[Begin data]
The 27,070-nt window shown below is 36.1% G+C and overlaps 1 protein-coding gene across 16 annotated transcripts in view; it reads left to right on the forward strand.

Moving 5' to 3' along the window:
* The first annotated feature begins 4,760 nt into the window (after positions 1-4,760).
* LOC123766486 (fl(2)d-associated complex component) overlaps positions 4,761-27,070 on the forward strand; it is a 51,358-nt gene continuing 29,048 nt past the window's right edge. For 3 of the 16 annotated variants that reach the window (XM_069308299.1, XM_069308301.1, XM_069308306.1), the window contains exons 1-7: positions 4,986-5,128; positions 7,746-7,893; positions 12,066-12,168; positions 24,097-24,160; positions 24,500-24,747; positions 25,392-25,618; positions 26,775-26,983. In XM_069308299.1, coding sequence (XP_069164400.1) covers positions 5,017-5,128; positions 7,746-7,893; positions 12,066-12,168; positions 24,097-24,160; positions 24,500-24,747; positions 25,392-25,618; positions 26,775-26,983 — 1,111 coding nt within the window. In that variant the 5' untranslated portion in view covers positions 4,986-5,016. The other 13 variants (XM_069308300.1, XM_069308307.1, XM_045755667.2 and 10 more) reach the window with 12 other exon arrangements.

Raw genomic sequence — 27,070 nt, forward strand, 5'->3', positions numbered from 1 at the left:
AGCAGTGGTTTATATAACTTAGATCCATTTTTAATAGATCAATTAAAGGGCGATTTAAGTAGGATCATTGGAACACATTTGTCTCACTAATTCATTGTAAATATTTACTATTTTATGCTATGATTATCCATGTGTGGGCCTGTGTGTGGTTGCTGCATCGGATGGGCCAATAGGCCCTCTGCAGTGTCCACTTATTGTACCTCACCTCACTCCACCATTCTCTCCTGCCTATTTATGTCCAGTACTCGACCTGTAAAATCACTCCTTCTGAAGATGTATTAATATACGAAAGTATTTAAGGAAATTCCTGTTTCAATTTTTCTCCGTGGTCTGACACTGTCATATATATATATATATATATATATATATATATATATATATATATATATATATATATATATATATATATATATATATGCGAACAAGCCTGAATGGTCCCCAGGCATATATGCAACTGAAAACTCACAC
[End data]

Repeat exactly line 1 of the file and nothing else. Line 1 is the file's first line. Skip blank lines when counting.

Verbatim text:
The 27,070-nt window shown below is 36.1% G+C and overlaps 1 protein-coding gene across 16 annotated transcripts in view; it reads left to right on the forward strand.